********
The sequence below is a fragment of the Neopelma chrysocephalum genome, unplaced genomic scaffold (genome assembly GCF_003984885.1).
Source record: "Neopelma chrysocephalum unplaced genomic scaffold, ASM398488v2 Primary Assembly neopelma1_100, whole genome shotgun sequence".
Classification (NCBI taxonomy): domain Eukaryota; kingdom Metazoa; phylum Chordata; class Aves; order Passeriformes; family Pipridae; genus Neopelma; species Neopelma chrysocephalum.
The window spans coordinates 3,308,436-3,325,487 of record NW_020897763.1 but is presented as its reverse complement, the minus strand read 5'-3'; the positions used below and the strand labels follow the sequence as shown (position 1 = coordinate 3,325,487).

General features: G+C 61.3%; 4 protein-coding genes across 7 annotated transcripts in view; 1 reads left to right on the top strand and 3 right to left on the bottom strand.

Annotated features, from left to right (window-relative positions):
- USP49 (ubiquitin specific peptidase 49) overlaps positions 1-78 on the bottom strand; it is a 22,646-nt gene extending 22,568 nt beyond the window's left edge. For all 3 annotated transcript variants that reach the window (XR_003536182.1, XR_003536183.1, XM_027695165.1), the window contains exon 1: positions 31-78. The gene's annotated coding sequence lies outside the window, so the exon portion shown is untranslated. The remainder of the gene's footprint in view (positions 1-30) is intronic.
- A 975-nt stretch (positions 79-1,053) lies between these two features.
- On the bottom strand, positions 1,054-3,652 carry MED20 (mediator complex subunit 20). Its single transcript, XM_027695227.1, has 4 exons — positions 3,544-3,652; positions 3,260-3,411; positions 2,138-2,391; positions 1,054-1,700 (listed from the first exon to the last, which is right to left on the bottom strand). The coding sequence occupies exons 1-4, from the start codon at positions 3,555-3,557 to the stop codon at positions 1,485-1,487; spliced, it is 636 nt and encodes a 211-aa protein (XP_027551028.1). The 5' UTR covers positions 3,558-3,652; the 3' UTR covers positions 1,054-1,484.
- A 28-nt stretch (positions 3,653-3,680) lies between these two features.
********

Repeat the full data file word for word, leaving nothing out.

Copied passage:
The sequence below is a fragment of the Neopelma chrysocephalum genome, unplaced genomic scaffold (genome assembly GCF_003984885.1).
Source record: "Neopelma chrysocephalum unplaced genomic scaffold, ASM398488v2 Primary Assembly neopelma1_100, whole genome shotgun sequence".
Classification (NCBI taxonomy): domain Eukaryota; kingdom Metazoa; phylum Chordata; class Aves; order Passeriformes; family Pipridae; genus Neopelma; species Neopelma chrysocephalum.
The window spans coordinates 3,308,436-3,325,487 of record NW_020897763.1 but is presented as its reverse complement, the minus strand read 5'-3'; the positions used below and the strand labels follow the sequence as shown (position 1 = coordinate 3,325,487).

General features: G+C 61.3%; 4 protein-coding genes across 7 annotated transcripts in view; 1 reads left to right on the top strand and 3 right to left on the bottom strand.

Annotated features, from left to right (window-relative positions):
- USP49 (ubiquitin specific peptidase 49) overlaps positions 1-78 on the bottom strand; it is a 22,646-nt gene extending 22,568 nt beyond the window's left edge. For all 3 annotated transcript variants that reach the window (XR_003536182.1, XR_003536183.1, XM_027695165.1), the window contains exon 1: positions 31-78. The gene's annotated coding sequence lies outside the window, so the exon portion shown is untranslated. The remainder of the gene's footprint in view (positions 1-30) is intronic.
- A 975-nt stretch (positions 79-1,053) lies between these two features.
- On the bottom strand, positions 1,054-3,652 carry MED20 (mediator complex subunit 20). Its single transcript, XM_027695227.1, has 4 exons — positions 3,544-3,652; positions 3,260-3,411; positions 2,138-2,391; positions 1,054-1,700 (listed from the first exon to the last, which is right to left on the bottom strand). The coding sequence occupies exons 1-4, from the start codon at positions 3,555-3,557 to the stop codon at positions 1,485-1,487; spliced, it is 636 nt and encodes a 211-aa protein (XP_027551028.1). The 5' UTR covers positions 3,558-3,652; the 3' UTR covers positions 1,054-1,484.
- A 28-nt stretch (positions 3,653-3,680) lies between these two features.